Innovative Or Disgusting? Colorado Bill Will Allow Funerals To Become 'Composting' Ceremonies

Written By BlabberBuzz | Saturday, 17 April 2021 16:30

Colorado is about to offer people the option to turn their human bodies into pounds of soil after death. The process uses little energy and would cost about as much as a cremation. SB21-006 didn’t make it through the session last year because of COVID-19 crisis, thus it is brought back again now. The sponsors have company in other states, with California, Oregon and New York also considering human composting.

Robert Rodriguez, the Democratic Senator of Denver, says on the matter:

“It’s an innovative idea in a state that prides itself on natural beauty and opportunities.”

Robert Rodriguez was raised Catholic, so according to him, it’s not necessarily something he might want to do for himself, yet he believes Coloradans should have a choice. He along with the other sponsors on the bill, like Democratic Representative Brianna Titone of Arvada and GOP Representative Matt Soper of Delta, claim they have heard from people who are excited about this idea.

For instance, Wendy Deboskey, the resident of Denver, says:

“It just seems like a really kind of natural and gentle way to be completely returned to the earth, only on an expedited basis.”

Importantly, the Colorado bill does not allow for the soil of multiple people to be combined without consent, as well as for the soil to be sold or for the soil to be used to grow food for human consumption.

IRAN CONTINUES TO PUSH BUTTONS IN THE GULF

IRAN CONTINUES TO PUSH BUTTONS IN THE GULF

Some in the post-death business are excited to get involved, while others are still weighing the options. Olinger Funeral, Cremation & Cemetery-Crown Hill told the press that it needs more information, however, believes in the importance of giving people choices.

BIDEN ADMIN STAYS STUPID AS THE ENTIRE COUNTRY NEEDS TO GET BACK TO WORK (VIDEO)

BIDEN ADMIN STAYS STUPID AS THE ENTIRE COUNTRY NEEDS TO GET BACK TO WORK (VIDEO)

Death is difficult topic to talk about, for this reason Jamie Sarche with Feldman Mortuary in Denver is grateful to have another reason to start the conversation with people, even if they ultimately don’t end up choosing the human composting method, or in case it doesn’t pass a second House committee and the full House this year. Jamie Sarche, the mortuary’s pre-arranged funeral planning and aftercare director, says:

FAUCI THINKS THE US UNDERCOUNTED THEIR DEAD, DESPITE EVERY EXPERT SAYING OTHERWISE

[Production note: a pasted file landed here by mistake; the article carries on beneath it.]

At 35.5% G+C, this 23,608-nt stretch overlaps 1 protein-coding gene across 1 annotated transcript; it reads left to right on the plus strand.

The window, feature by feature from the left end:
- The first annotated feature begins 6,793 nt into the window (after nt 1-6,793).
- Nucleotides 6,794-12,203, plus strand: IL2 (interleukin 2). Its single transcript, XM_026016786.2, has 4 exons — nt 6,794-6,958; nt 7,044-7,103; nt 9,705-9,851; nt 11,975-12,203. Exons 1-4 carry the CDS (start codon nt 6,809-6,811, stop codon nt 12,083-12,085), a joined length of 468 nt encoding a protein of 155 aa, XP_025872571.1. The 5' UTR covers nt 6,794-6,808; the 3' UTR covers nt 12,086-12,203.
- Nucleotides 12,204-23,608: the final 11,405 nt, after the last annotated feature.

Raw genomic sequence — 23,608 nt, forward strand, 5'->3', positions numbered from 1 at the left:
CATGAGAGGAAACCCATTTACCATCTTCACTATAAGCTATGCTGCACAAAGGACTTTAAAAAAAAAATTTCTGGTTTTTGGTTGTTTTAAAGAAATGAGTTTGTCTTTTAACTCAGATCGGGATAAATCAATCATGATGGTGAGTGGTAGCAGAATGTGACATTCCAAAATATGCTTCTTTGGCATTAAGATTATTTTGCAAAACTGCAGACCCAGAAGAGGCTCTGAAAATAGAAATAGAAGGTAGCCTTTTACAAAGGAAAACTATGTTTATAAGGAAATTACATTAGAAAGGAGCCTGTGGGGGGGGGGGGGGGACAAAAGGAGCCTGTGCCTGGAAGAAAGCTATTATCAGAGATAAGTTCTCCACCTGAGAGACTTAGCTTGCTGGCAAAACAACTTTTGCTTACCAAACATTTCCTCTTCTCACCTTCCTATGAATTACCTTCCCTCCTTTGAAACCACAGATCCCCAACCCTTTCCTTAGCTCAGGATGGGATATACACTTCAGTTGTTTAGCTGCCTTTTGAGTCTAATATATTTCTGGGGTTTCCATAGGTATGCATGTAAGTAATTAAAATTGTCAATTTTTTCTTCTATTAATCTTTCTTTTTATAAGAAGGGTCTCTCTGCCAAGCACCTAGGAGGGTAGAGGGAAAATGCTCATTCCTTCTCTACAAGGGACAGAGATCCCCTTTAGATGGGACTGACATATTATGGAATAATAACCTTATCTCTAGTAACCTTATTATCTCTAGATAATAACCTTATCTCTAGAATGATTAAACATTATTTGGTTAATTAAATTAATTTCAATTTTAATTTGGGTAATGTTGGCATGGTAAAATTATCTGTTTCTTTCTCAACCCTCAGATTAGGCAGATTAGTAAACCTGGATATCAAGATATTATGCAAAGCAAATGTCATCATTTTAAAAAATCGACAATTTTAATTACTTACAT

FAUCI THINKS THE US UNDERCOUNTED THEIR DEAD, DESPITE EVERY EXPERT SAYING OTHERWISE

“Unless they think about it ahead of time, they will get on the path of least resistance at the time of their death. So, their loved ones might choose something that they would never want because they feel pressured to do it because somebody just died.”

Undoubtedly, it would be a big investment for a funeral home or mortuary to take this on, yet Feldman Mortuary is interested in the concept and possibly even contracting out services if they become available.

DEMS PROCEED WITH THEIR POWER GRAB LAWS

DEMS PROCEED WITH THEIR POWER GRAB LAWS

The Natural Funeral in Boulder County is as well interested in being able to offer the discussed service, especially due to the environmental impact, stated Seth Viddal, managing partner. The funeral home will still have other options, like green burials and water cremation, and this would be another possible choice. According to Seth Viddal, their funeral home is already getting requests for the service.

CALIFORNIA MIGHT AS WELL BE FEDERAL PROPERTY WITH ITS HUGE GOVERNMENT BUDGET

CALIFORNIA MIGHT AS WELL BE FEDERAL PROPERTY WITH ITS HUGE GOVERNMENT BUDGET

In Washington, Recompose offers human composting for $5,500, which includes the soil transformation; a memorial service for the family to see the body placed in the vessel; and the options of donating the soil from the bodies to a 700-acre non-profit land trust, the return of the soil to the family or a combination of the two.

For comparison, water cremation at The Natural Funeral in Boulder costs $5,000; while a typical cremation in the Denver-area is about $3,000 - $4,000 with a memorial service, and a green burial with a permanent resting place for someone’s body would start around $10,000.

Recompose's chief executive and founder, Katrina Spade, said she plans to bring Recompose to Colorado if the bill becomes law:

“It’s an added choice to the menu of options when someone dies. It’s a choice, both for the consumer — which I think is really important that we have as many choices as possible for bodies when we die — and it’s also a choice for funeral homes if they decide they want to get involved.”

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